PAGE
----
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Is Charlotte Bing Worthy

by Christa Wagner

July 8,2009

Have you binged lately? I have. I am more or less indifferent as far as web browsers are concerned, switching between Internet Explorer and Firefox without much thought. But when it comes to Internet search engines, sorry Microsoft, I usually pick Google. I have to admit, however, that Bing -- Microsoft's newly unveiled "decision engine" -- has an enticing, come-hither feature: the homepage displays a different unusual image from around the globe each day. Just this week, I toured the glorious Butchart Gardens in British Columbia, Canada and was mesmerized by a giant sting ray that swims off the coast of Mexico near the Revillagigedo Islands.

What does this have to do with Charlotte? I think Charlotte should be one of those remarkable places that gets binged. And to do that: to be a local place with a global reach? Well, I had to browse for some answers.

Fortunately, I had recently enjoyed an extended conversation with one of the foremost academics researching the concept of urban sustainability and resilience, Timothy Beatley, the Teresa Heinz Professor of Sustainable Communities at UVA. Earlier this spring, when he visited the City and Regional Planning Department at UNC where I am working on a master's, we talked about the economic and environmental imperative to think about cities in new ways. The concepts have currency for Charlotte.

For example, a major asset for Charlotte, as a growing city, is the opportunity to put infrastructure in place that gets it "right" the first time. As Beatley noted, green building, local food, bicycling, alternative commuting choices and physical activity are all increasing in importance. Charlotte has and can continue to build amenities to accommodate these needs and desires. Further, the current economic climate, as has been argued widely, anticipates a new -- and fundamentally different -- built environment.

For cities to realize such potential, in Beatley's mind, there will need to be a balance of the competing forces of globalization and localization -- what creates jobs, what attracts workers, and what makes the place livable, enjoyable and unique. He argues that we may now be in a period where we are rethinking the benefits of globalization. In contrast, strong communities will be defined by their rootedness in actual places. "There's a quality and meaning to life that can only be gotten at that local level," he says. The term glocalism, popularized in the 1990's as a portmanteau of globalism and localism, can describe such communities, those that take local action with a global awareness.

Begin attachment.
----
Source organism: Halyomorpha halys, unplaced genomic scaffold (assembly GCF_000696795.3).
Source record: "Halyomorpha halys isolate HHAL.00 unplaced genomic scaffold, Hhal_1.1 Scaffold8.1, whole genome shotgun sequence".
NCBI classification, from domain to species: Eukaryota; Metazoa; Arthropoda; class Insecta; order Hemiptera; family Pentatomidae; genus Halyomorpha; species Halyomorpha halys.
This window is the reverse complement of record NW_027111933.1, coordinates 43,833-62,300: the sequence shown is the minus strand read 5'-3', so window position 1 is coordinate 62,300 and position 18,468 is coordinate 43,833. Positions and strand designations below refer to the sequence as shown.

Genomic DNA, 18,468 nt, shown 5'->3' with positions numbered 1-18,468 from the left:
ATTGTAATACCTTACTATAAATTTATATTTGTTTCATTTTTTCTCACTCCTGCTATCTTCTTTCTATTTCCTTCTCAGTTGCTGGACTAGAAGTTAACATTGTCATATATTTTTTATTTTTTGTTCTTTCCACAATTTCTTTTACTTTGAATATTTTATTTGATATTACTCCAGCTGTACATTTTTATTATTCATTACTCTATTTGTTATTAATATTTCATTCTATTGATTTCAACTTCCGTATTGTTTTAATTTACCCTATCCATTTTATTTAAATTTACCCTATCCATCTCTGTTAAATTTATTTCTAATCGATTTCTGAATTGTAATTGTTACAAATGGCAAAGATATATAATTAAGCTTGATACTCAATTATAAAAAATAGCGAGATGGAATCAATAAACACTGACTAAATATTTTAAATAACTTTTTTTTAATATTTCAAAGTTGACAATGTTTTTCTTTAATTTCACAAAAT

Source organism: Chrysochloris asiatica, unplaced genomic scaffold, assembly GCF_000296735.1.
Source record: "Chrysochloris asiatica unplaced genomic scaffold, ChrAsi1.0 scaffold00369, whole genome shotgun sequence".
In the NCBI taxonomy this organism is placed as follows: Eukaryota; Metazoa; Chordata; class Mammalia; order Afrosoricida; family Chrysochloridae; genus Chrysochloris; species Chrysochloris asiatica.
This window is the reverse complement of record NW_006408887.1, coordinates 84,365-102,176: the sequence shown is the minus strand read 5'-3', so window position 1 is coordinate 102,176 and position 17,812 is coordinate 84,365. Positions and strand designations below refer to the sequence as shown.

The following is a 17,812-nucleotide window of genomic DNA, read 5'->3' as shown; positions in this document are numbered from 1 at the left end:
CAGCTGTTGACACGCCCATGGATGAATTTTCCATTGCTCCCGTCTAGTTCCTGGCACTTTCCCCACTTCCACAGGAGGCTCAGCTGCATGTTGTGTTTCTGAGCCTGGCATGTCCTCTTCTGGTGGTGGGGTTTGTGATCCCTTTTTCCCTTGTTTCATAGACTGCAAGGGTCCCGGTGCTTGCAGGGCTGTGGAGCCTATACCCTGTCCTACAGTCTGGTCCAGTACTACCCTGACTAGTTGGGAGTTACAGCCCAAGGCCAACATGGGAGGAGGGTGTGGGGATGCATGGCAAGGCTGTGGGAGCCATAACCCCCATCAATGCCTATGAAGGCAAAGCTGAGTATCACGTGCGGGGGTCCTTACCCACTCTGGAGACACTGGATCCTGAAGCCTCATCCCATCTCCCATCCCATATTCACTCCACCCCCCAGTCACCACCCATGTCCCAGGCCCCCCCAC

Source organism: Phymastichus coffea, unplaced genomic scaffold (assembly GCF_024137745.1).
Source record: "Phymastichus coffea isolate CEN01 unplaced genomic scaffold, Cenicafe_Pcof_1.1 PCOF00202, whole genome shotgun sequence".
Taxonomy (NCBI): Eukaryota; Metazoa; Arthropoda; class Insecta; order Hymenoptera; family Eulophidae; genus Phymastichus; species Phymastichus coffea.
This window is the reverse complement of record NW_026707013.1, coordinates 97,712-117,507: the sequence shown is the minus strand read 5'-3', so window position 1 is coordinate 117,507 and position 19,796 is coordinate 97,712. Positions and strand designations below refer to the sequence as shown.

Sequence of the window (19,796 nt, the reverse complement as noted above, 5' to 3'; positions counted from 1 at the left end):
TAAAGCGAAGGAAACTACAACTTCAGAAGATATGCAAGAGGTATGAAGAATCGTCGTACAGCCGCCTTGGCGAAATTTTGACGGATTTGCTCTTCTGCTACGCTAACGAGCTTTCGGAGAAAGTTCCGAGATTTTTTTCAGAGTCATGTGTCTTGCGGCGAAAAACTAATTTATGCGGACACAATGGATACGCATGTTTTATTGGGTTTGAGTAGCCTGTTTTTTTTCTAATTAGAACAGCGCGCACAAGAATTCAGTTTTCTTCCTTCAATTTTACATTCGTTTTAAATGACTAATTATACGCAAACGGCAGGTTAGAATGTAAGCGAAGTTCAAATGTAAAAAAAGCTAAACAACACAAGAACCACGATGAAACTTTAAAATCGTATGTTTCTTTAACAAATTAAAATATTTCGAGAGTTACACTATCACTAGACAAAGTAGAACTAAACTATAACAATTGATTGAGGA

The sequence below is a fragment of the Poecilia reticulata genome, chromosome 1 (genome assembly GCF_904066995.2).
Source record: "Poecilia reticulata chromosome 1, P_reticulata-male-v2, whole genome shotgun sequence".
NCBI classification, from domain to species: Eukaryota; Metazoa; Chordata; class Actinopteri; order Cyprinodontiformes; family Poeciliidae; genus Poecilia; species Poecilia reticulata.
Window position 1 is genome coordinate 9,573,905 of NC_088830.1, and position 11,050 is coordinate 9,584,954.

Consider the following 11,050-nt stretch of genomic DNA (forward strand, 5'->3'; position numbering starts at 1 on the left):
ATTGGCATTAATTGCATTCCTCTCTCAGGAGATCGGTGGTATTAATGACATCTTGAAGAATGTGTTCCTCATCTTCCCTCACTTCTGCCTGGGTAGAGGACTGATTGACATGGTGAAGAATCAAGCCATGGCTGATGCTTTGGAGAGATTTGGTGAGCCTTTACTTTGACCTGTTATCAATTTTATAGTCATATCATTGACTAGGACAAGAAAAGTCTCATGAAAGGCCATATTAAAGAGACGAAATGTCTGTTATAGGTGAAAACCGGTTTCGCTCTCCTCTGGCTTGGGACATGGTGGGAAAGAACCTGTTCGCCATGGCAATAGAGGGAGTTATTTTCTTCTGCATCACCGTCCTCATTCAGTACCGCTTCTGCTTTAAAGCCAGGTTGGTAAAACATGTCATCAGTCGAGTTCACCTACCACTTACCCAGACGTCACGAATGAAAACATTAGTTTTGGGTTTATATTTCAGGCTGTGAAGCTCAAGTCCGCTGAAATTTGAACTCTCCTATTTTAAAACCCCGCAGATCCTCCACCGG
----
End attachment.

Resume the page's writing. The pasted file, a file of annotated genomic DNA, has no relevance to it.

What are some possible glocal enterprises for Charlotte? Charlotte has taken many meaningful steps toward making an interconnected, multi-modal, energy efficient and affordable urban core, from the light rail to the greenway, the city's and county's certified green buildings, and pioneering green roof projects. New York is known for its transit, Portland for being bike friendly, Chicago for its green roofs, and Berkley for its local food. So what new green economy feature will be associated first with Charlotte?

As I learned from Beatley, projects other communities are taking on include yard farming, growing food in school lots and other institutional property, and urban orchards. Instead of using resources, cities can generate them. The building façades, sidewalks, or streetlights can provide space to generate energy. And these projects will create jobs and income. In fact, the Pew Center recently released a report, with a rigorous definition of green jobs, and found the rate of added green jobs to the economy grew at 9.1 percent, while conventional jobs grew by 3.7 percent, between 1998 and 2007 across the nation. North Carolina has a solid ranking as the state with the 16th highest green job creation, and in doing so, puts itself at a competitive advantage.

In addition to being an economic engine, these examples of building sustainably will create and confirm a community's sense of place. As Beatley notes, "there are lots of ways we can show our commitment to and affection for places. One is simply to say, 'I live here and I'm going to do what I can to intimately know this place, nurture, and care for this place.'" Such guidance seems particularly sound in trying economic times. And, when heeded, I think Charlotte will find its way into B(e)ing.

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